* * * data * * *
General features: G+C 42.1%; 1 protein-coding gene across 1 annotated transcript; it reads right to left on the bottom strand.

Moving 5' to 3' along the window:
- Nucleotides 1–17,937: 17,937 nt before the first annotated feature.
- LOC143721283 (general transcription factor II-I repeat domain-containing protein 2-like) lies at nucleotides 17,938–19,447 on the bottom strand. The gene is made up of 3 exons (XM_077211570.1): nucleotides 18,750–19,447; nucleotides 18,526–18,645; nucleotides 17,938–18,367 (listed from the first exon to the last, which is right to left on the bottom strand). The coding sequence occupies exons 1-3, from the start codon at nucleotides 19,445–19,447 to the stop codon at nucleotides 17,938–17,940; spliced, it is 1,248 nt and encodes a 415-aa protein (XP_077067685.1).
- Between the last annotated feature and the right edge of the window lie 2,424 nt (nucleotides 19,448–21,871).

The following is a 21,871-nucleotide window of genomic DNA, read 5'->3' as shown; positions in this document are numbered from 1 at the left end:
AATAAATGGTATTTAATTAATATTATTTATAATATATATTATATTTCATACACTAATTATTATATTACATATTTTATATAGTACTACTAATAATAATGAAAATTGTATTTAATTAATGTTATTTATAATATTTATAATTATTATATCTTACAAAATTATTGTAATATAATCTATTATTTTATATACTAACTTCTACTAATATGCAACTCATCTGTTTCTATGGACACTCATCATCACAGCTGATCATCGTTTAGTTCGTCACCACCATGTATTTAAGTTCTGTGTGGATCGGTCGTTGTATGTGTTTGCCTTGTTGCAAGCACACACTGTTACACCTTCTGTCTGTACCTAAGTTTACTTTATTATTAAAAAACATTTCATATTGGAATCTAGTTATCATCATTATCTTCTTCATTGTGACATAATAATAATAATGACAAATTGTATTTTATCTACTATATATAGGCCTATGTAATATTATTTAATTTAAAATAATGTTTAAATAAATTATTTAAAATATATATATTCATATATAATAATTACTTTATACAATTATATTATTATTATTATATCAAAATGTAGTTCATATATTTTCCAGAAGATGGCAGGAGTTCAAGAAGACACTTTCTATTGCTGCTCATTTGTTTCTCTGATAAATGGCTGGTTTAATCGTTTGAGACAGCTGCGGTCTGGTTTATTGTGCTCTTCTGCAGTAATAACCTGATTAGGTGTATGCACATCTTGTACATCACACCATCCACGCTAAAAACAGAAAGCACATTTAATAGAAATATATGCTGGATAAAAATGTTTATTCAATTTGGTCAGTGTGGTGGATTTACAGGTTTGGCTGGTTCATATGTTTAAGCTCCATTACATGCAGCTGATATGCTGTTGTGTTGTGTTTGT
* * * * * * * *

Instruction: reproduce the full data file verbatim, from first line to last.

General features: G+C 42.1%; 1 protein-coding gene across 1 annotated transcript; it reads right to left on the bottom strand.

Moving 5' to 3' along the window:
- Nucleotides 1–17,937: 17,937 nt before the first annotated feature.
- LOC143721283 (general transcription factor II-I repeat domain-containing protein 2-like) lies at nucleotides 17,938–19,447 on the bottom strand. The gene is made up of 3 exons (XM_077211570.1): nucleotides 18,750–19,447; nucleotides 18,526–18,645; nucleotides 17,938–18,367 (listed from the first exon to the last, which is right to left on the bottom strand). The coding sequence occupies exons 1-3, from the start codon at nucleotides 19,445–19,447 to the stop codon at nucleotides 17,938–17,940; spliced, it is 1,248 nt and encodes a 415-aa protein (XP_077067685.1).
- Between the last annotated feature and the right edge of the window lie 2,424 nt (nucleotides 19,448–21,871).

The following is a 21,871-nucleotide window of genomic DNA, read 5'->3' as shown; positions in this document are numbered from 1 at the left end:
AATAAATGGTATTTAATTAATATTATTTATAATATATATTATATTTCATACACTAATTATTATATTACATATTTTATATAGTACTACTAATAATAATGAAAATTGTATTTAATTAATGTTATTTATAATATTTATAATTATTATATCTTACAAAATTATTGTAATATAATCTATTATTTTATATACTAACTTCTACTAATATGCAACTCATCTGTTTCTATGGACACTCATCATCACAGCTGATCATCGTTTAGTTCGTCACCACCATGTATTTAAGTTCTGTGTGGATCGGTCGTTGTATGTGTTTGCCTTGTTGCAAGCACACACTGTTACACCTTCTGTCTGTACCTAAGTTTACTTTATTATTAAAAAACATTTCATATTGGAATCTAGTTATCATCATTATCTTCTTCATTGTGACATAATAATAATAATGACAAATTGTATTTTATCTACTATATATAGGCCTATGTAATATTATTTAATTTAAAATAATGTTTAAATAAATTATTTAAAATATATATATTCATATATAATAATTACTTTATACAATTATATTATTATTATTATATCAAAATGTAGTTCATATATTTTCCAGAAGATGGCAGGAGTTCAAGAAGACACTTTCTATTGCTGCTCATTTGTTTCTCTGATAAATGGCTGGTTTAATCGTTTGAGACAGCTGCGGTCTGGTTTATTGTGCTCTTCTGCAGTAATAACCTGATTAGGTGTATGCACATCTTGTACATCACACCATCCACGCTAAAAACAGAAAGCACATTTAATAGAAATATATGCTGGATAAAAATGTTTATTCAATTTGGTCAGTGTGGTGGATTTACAGGTTTGGCTGGTTCATATGTTTAAGCTCCATTACATGCAGCTGATATGCTGTTGTGTTGTGTTTGT